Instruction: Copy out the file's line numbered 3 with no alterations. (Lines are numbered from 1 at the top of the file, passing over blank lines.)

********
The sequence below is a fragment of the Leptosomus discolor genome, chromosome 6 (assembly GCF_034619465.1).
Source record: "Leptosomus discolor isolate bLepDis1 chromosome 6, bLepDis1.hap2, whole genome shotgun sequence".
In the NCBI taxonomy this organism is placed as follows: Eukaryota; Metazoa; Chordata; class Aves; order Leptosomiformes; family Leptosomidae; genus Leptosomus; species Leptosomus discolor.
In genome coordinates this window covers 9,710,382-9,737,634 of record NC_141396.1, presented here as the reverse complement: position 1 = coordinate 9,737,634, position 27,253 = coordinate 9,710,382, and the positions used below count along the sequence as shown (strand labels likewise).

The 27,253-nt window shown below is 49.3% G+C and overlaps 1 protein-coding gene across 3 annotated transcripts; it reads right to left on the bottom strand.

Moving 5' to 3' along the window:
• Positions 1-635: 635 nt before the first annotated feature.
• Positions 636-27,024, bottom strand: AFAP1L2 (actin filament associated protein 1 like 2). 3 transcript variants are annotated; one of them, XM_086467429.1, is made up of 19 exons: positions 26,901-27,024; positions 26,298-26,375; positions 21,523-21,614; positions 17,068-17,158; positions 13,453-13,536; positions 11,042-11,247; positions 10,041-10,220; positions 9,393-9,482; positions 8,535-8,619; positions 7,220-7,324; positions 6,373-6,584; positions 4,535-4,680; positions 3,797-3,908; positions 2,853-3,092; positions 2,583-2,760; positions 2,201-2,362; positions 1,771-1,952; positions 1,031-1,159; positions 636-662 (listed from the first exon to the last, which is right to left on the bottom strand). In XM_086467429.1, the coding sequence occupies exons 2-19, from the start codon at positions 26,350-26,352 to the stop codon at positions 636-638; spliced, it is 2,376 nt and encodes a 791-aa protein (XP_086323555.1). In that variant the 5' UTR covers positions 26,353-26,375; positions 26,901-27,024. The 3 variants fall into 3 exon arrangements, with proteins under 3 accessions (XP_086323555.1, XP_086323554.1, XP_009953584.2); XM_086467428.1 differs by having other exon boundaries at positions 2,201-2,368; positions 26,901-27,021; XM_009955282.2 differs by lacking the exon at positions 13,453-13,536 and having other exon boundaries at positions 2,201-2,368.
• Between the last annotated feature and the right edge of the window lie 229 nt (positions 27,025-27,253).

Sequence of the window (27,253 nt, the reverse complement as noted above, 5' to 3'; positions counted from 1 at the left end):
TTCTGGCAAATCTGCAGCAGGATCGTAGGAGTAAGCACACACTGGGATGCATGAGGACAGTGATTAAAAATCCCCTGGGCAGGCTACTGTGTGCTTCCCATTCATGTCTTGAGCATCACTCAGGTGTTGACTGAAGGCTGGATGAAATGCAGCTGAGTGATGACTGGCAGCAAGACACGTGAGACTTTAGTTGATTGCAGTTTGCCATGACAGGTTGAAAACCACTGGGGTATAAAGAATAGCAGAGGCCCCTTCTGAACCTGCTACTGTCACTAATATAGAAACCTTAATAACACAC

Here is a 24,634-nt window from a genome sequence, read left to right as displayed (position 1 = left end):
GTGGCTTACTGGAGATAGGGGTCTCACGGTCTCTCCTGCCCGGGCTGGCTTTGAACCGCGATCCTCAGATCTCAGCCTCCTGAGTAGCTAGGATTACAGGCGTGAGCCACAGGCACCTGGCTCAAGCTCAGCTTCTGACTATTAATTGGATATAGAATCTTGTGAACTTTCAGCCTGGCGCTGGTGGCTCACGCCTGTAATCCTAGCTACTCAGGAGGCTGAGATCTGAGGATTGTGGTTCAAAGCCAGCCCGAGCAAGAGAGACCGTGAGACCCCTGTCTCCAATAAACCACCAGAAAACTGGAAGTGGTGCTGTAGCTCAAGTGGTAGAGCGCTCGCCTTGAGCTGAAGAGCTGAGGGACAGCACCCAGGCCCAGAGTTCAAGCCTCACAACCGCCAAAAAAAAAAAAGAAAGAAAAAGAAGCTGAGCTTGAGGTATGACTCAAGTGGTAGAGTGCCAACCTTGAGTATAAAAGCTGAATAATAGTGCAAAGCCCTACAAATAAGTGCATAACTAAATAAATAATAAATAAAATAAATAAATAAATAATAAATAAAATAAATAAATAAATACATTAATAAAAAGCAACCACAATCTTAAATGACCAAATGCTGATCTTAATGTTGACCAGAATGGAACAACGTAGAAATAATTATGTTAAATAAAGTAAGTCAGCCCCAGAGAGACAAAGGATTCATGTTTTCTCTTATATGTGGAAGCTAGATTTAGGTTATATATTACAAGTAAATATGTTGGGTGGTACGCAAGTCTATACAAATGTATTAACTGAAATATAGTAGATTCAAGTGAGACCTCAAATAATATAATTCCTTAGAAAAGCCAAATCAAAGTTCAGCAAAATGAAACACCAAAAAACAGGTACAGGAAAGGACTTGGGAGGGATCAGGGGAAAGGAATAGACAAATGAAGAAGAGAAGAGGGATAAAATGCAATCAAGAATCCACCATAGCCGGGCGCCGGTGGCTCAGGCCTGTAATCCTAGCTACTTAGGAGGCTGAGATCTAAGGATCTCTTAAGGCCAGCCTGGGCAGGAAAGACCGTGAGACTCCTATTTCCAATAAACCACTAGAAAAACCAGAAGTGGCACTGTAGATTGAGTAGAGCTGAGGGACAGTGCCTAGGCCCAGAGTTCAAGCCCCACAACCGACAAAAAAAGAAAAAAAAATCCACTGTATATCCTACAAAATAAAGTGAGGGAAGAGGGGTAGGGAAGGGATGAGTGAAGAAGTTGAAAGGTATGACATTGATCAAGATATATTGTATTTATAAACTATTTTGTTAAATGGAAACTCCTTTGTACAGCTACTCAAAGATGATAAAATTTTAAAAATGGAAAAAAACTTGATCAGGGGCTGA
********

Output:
In the NCBI taxonomy this organism is placed as follows: Eukaryota; Metazoa; Chordata; class Aves; order Leptosomiformes; family Leptosomidae; genus Leptosomus; species Leptosomus discolor.